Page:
Heart attack!!!



Heart attack!!!! Those two words fill people with Fear. As soon as people hear heart attack immediately they think of death. Quite rightly because if you do not recognise the symptoms it can rapidly lead to a cardiac arrest.


What is the difference between a heart attack and cardiac arrest?

a popular misconception is that they are one in the same. This is not true, whilst they are linked they are also two different entities.

Heart Attack

A heart attack happens when there is a narrowing/blockage in the arteries supplying blood to the heart muscle itself. The heart like any other muscle in the body needs a good supply of oxygen rich blood to survive. If this flow is interrupted then the muscle cells start to die making the heart less efficient in pumping. Eventually if this is not rectified it will stop completely (cardiac arrest).

Cardiac Arrest

A cardiac arrest is time critical and immediately life threatening condition. It can be caused by a number of factors including drugs, trauma and heart attacks. A cardiac arrest is defined as the cessation of the heart pumping blood around the body.

Signs and symptoms of a Heart Attack.

Heart attack symptoms vary from one person to another. The most common signs of a heart attack are:

  • chest pain: tightness, heaviness, pain or a burning feeling in your chest
  • pain in arms, neck, jaw, back or stomach: for some people, the pain or tightness is severe, while other people just feel uncomfortable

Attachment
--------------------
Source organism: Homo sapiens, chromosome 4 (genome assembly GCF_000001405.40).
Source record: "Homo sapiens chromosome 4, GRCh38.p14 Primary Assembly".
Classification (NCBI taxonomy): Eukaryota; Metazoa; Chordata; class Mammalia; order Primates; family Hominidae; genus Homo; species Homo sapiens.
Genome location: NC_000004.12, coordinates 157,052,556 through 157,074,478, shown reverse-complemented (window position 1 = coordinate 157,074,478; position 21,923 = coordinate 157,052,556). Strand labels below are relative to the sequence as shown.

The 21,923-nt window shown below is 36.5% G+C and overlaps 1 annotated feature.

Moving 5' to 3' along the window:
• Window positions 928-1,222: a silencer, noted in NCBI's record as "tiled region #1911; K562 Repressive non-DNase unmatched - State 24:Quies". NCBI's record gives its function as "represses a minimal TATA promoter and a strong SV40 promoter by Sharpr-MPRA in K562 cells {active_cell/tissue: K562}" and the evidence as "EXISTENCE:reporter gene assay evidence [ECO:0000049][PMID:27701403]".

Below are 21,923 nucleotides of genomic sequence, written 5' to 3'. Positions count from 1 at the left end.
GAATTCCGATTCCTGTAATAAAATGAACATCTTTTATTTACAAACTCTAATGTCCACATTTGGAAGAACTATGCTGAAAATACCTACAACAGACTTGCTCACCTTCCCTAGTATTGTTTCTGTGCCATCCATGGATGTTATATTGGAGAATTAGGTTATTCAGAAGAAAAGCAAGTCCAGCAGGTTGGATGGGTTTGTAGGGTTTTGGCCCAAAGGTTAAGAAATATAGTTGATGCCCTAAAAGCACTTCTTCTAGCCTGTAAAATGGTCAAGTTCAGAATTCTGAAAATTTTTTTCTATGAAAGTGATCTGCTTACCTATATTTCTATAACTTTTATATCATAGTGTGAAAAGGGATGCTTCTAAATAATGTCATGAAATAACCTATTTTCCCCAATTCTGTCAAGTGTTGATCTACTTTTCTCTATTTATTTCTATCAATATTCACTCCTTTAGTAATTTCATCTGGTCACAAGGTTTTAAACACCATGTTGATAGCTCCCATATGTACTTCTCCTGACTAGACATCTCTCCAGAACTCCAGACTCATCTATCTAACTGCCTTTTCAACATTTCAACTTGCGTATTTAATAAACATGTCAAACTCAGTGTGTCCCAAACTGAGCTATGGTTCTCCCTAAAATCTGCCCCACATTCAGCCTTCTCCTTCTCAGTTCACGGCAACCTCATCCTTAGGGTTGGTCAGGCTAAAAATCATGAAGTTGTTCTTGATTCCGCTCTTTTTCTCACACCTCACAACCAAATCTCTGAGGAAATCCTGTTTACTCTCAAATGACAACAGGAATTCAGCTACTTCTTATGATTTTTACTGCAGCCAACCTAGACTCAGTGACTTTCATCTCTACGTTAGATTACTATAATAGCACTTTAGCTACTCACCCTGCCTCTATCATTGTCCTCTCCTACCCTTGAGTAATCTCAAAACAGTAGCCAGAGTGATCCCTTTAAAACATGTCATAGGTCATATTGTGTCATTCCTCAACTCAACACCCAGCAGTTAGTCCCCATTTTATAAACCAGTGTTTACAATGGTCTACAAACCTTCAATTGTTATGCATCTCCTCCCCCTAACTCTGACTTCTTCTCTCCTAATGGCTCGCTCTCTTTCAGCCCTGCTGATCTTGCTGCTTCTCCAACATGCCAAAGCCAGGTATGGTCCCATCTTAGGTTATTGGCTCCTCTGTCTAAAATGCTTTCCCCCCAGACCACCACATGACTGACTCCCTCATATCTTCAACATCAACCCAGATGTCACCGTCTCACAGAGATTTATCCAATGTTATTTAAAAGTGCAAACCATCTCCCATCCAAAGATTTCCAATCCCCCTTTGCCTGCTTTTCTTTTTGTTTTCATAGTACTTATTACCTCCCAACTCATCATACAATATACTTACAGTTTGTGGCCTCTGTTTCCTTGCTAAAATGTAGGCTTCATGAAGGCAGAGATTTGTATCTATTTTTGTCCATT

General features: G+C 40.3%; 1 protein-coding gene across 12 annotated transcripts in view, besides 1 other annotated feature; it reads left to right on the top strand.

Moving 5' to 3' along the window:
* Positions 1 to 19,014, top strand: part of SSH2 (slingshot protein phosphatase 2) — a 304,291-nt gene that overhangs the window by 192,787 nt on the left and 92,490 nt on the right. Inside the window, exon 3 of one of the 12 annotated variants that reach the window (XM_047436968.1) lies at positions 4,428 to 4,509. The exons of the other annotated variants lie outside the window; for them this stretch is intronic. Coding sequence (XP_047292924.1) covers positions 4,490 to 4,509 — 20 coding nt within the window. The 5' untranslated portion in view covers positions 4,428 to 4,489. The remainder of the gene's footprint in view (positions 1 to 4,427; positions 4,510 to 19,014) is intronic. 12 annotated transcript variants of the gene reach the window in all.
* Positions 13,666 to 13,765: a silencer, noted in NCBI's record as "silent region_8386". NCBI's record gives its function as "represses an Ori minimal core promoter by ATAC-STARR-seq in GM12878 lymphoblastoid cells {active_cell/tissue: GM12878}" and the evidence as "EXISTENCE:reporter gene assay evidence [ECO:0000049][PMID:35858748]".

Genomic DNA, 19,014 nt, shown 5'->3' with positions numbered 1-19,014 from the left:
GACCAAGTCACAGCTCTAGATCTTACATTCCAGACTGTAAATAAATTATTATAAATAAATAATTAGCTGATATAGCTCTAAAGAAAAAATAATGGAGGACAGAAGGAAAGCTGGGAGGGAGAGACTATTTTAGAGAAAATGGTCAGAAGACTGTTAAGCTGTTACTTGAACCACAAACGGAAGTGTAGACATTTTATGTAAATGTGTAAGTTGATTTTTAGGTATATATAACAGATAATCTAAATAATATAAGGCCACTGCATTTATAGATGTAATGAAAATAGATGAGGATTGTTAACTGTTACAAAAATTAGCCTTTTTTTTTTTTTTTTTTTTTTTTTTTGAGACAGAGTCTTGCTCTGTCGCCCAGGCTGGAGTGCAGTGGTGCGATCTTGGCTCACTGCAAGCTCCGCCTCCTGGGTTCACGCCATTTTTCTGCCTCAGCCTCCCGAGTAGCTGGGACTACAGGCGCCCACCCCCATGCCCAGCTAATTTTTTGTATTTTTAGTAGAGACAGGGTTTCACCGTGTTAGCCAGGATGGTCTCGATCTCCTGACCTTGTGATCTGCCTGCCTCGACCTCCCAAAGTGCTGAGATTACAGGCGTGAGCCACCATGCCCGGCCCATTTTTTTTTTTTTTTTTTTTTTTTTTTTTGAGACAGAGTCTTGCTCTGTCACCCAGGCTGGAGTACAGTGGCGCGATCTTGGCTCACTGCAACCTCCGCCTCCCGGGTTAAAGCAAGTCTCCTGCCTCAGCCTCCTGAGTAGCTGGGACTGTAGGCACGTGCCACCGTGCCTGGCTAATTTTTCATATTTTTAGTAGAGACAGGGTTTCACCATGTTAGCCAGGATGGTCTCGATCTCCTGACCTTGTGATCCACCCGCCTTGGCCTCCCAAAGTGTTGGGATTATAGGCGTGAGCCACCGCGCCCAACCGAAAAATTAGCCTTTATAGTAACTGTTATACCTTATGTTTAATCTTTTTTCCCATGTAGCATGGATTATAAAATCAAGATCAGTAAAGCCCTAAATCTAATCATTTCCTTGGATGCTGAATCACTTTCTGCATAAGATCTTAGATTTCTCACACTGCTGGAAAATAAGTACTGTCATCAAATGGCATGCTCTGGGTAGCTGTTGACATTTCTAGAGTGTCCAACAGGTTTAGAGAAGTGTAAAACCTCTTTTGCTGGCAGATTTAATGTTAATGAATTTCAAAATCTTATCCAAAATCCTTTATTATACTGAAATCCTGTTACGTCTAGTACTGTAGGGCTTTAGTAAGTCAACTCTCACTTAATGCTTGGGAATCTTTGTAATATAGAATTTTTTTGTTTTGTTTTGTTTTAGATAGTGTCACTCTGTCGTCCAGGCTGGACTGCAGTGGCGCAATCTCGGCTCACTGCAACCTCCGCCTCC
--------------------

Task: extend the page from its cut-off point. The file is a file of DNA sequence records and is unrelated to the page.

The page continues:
• feeling light-headed
  • become short of breath
  • feeling nauseous or vomiting.
  • grey looking skin
  • clammy

these symptoms are not exhaustive and if you suspect someone is having a heart attack you need to ring 999 for an ambulance.


Call 999 or 112 for an ambulance  and tell them you think someone is having a heart attack.

Make the person comfortable,

help move them into the most comfortable position.

The best position is on the floor leaning against a wall with knees bent and head and shoulders supported.

This should ease the pressure on their heart and stop them hurting themselves if they collapse.

Give them a 300mg aspirin, if available make sure they are not allergic to it by asking them, and tell them to chew it slowly.

Be aware that they may become unresponsive and collapse before help arrives if this happens

If they lose responsiveness at any point, stay clam and open their airway, check their breathing, and prepare to treat someone who has become unresponsive. You may need to do CPR. Cardio-pulmonary resuscitation at a rate of 30 chest compressions to 2 breaths.

Be safe………….